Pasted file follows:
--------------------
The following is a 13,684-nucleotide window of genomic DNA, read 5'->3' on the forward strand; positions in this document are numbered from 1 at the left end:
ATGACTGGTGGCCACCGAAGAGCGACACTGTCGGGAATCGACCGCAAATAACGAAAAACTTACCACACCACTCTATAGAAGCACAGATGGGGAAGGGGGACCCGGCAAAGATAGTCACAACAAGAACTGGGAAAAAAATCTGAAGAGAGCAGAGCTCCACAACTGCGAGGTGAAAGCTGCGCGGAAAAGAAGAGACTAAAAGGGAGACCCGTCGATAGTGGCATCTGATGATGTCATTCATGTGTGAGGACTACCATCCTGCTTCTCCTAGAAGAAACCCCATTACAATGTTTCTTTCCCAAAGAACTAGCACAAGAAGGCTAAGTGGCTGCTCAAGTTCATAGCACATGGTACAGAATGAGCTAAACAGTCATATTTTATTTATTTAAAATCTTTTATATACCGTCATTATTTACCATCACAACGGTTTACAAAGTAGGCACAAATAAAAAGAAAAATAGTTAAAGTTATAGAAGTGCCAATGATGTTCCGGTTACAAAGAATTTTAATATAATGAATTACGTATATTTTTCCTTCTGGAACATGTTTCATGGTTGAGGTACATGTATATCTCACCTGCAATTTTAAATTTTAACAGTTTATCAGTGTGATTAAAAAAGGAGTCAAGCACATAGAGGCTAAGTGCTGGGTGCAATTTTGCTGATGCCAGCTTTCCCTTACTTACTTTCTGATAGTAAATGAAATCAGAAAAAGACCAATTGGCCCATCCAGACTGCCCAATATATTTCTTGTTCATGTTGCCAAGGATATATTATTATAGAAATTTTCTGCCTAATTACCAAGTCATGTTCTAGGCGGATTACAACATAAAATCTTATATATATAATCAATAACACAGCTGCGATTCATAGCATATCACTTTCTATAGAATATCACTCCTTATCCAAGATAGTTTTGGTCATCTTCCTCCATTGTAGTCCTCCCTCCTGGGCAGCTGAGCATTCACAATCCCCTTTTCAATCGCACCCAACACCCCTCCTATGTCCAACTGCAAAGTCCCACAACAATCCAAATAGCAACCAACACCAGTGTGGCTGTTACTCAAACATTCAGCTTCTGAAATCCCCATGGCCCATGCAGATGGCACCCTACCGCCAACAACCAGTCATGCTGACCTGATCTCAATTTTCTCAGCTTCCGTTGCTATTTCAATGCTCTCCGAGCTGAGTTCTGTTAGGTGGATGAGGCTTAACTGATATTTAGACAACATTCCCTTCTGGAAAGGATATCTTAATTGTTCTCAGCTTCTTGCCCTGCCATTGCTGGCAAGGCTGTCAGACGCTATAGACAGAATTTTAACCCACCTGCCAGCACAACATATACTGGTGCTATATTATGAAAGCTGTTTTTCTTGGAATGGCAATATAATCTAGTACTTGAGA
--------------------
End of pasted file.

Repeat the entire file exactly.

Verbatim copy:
The following is a 13,684-nucleotide window of genomic DNA, read 5'->3' on the forward strand; positions in this document are numbered from 1 at the left end:
ATGACTGGTGGCCACCGAAGAGCGACACTGTCGGGAATCGACCGCAAATAACGAAAAACTTACCACACCACTCTATAGAAGCACAGATGGGGAAGGGGGACCCGGCAAAGATAGTCACAACAAGAACTGGGAAAAAAATCTGAAGAGAGCAGAGCTCCACAACTGCGAGGTGAAAGCTGCGCGGAAAAGAAGAGACTAAAAGGGAGACCCGTCGATAGTGGCATCTGATGATGTCATTCATGTGTGAGGACTACCATCCTGCTTCTCCTAGAAGAAACCCCATTACAATGTTTCTTTCCCAAAGAACTAGCACAAGAAGGCTAAGTGGCTGCTCAAGTTCATAGCACATGGTACAGAATGAGCTAAACAGTCATATTTTATTTATTTAAAATCTTTTATATACCGTCATTATTTACCATCACAACGGTTTACAAAGTAGGCACAAATAAAAAGAAAAATAGTTAAAGTTATAGAAGTGCCAATGATGTTCCGGTTACAAAGAATTTTAATATAATGAATTACGTATATTTTTCCTTCTGGAACATGTTTCATGGTTGAGGTACATGTATATCTCACCTGCAATTTTAAATTTTAACAGTTTATCAGTGTGATTAAAAAAGGAGTCAAGCACATAGAGGCTAAGTGCTGGGTGCAATTTTGCTGATGCCAGCTTTCCCTTACTTACTTTCTGATAGTAAATGAAATCAGAAAAAGACCAATTGGCCCATCCAGACTGCCCAATATATTTCTTGTTCATGTTGCCAAGGATATATTATTATAGAAATTTTCTGCCTAATTACCAAGTCATGTTCTAGGCGGATTACAACATAAAATCTTATATATATAATCAATAACACAGCTGCGATTCATAGCATATCACTTTCTATAGAATATCACTCCTTATCCAAGATAGTTTTGGTCATCTTCCTCCATTGTAGTCCTCCCTCCTGGGCAGCTGAGCATTCACAATCCCCTTTTCAATCGCACCCAACACCCCTCCTATGTCCAACTGCAAAGTCCCACAACAATCCAAATAGCAACCAACACCAGTGTGGCTGTTACTCAAACATTCAGCTTCTGAAATCCCCATGGCCCATGCAGATGGCACCCTACCGCCAACAACCAGTCATGCTGACCTGATCTCAATTTTCTCAGCTTCCGTTGCTATTTCAATGCTCTCCGAGCTGAGTTCTGTTAGGTGGATGAGGCTTAACTGATATTTAGACAACATTCCCTTCTGGAAAGGATATCTTAATTGTTCTCAGCTTCTTGCCCTGCCATTGCTGGCAAGGCTGTCAGACGCTATAGACAGAATTTTAACCCACCTGCCAGCACAACATATACTGGTGCTATATTATGAAAGCTGTTTTTCTTGGAATGGCAATATAATCTAGTACTTGAGA